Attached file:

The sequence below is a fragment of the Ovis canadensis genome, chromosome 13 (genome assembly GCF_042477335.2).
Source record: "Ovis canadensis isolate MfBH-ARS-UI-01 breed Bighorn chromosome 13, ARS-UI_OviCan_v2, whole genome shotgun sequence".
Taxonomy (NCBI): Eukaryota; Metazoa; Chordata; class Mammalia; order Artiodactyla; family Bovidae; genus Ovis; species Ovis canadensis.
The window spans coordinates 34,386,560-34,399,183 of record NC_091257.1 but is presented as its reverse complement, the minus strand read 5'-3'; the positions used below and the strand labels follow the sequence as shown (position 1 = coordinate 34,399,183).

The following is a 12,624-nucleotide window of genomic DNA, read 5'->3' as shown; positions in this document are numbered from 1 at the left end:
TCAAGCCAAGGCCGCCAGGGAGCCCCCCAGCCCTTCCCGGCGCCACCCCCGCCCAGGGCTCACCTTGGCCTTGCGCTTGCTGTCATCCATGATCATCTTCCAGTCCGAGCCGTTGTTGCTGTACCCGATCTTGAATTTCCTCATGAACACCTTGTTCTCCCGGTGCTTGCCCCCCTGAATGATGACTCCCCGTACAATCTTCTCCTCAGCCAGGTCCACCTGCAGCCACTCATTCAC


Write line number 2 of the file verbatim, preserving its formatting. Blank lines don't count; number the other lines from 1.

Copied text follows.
Source record: "Ovis canadensis isolate MfBH-ARS-UI-01 breed Bighorn chromosome 13, ARS-UI_OviCan_v2, whole genome shotgun sequence".